Next Škán talked to Ité, scolding her for abandoning Taté and her family and attempting to gain Wi’s attention. Ité told him that her mother told her to sit next to Wi in order tobecome more beautiful. Škán told her that as punishment for abandoning her husband and children, she would live alone for the rest of her life and that the baby she was carrying would be born premature and be raised by her husband. Then he named her Anog Ité, and gave her a second face that was so ugly that it drove people who saw it away or made them insane. Finally, he banished her from the sky.

Then Škán talked with Kanka, and asked her why she told her daughter to sit with Wi, and she told him Iktomi told her that if she did as he asked she would gain great spiritual powers, so she followed his advice. Škán banished Kanka from the heavens. Finally Škán talked with Iktomi about what he had done, and Iktomi kept laughing because he so enjoyed the way he tricked everyone. Škán banished Iktomi to earth to live among the animals and told him he would be disliked by everyone, but Iktomi kept laughing and said he would talk with the animals and just keep tricking the people on earth.

Because Anog Ité was separated from her children, she caused pregnant women to have pain during childbirth and babies to cry, but she was also responsible for teaching the Lakota to collect and dye porcupine quills and to do quillwork. By choosing to name her beautiful beaded box after Anog Ité, Molly Murphy Adams ties the art she is making to a powerful story that has deep spiritual connotations and lessons for the people. The top of the box has beautiful stylized flowers that spill over the side into four panels of traditional Lakota beadwork that uses abstract designs that also have spiritual meaning so that alternating sides of the box make reference to the Lakota worldview. Between those panels are four alternating panels that have two beaded Quick Response or QR codes, a kind of matrix barcode designed for the Japanese car industry in 1994. These QR codes can quickly be read by an optical scanner and become an efficient way of storing information to track products. By beading images of QR codes, Murphy Adams combines ancient images that make reference to the founding stories of Lakota culture with codes from modern technology; in this way, she talks about both the enduring nature of ancient stories and the survival of Native consciousness into the current century while the designs on the QR codes are made to organize the sale of product that use up the resources of the planet. At the same time, she is using beads, trade cloth and materials that Lakota artists used in the Nineteenth Century to create new artistic traditions with materials brought by Europeans to the Americas. This box by the nature of its design presents a complex picture of the way Indigenous artists can develop new art forms to keep significant traditional stories alive in the modern era.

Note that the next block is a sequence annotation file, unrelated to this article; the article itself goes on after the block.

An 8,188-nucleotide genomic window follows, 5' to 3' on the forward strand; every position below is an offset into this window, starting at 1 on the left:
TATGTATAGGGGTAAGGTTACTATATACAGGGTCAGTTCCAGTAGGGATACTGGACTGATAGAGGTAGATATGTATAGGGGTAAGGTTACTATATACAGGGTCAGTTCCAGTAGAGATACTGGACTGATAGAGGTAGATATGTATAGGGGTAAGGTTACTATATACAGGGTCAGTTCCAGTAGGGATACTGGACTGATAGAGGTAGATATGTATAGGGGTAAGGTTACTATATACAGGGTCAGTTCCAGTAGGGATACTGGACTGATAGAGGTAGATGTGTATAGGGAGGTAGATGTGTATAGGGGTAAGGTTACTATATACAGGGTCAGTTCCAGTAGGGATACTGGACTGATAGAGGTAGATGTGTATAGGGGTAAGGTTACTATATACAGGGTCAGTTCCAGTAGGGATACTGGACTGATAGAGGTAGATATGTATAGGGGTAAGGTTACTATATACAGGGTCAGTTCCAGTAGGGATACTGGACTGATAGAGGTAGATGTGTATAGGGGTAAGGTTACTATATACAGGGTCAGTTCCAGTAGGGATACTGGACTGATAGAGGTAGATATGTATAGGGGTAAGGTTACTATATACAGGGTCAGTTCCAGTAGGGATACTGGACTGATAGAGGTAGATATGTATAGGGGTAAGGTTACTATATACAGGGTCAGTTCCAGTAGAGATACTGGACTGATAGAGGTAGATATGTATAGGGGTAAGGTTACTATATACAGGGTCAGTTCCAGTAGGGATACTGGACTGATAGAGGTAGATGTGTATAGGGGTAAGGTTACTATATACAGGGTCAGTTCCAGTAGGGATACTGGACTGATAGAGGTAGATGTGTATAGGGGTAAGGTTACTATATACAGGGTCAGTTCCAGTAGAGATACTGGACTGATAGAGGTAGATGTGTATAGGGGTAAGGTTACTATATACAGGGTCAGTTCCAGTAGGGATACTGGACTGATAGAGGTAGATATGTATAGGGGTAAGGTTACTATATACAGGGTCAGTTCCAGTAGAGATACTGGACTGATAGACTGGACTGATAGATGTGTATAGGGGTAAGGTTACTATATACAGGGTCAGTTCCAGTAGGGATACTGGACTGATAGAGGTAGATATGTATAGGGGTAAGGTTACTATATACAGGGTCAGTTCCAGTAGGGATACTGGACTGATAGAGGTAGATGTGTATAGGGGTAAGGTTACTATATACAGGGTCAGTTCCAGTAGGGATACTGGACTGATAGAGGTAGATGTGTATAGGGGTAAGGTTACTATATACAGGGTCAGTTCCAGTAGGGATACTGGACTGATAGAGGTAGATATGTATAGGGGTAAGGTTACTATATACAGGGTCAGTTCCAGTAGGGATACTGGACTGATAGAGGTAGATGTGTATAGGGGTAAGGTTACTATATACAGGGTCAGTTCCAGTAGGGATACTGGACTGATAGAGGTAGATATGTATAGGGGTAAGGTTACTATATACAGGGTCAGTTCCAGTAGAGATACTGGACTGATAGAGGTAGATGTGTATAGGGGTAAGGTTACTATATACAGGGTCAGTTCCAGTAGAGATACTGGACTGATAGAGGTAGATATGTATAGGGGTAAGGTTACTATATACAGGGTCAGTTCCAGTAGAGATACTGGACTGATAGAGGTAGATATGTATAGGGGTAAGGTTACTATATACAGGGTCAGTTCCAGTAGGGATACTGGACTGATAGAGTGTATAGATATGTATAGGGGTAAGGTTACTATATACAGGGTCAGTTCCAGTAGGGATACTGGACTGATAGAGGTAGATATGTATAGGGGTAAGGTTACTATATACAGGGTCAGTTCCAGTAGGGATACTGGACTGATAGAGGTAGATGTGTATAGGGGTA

Molly Murphy Adams (Oglala, Lakota), Anog Ite, beaded sewing box with QR codes, 8 x 10 x 10”. MAM Contemporary American Indian Art Collection, purchased with support from the artist, Contemporary Collectors Circle, and the Estate of Bill and Helga Hosford, copyright the artist, 2018.15.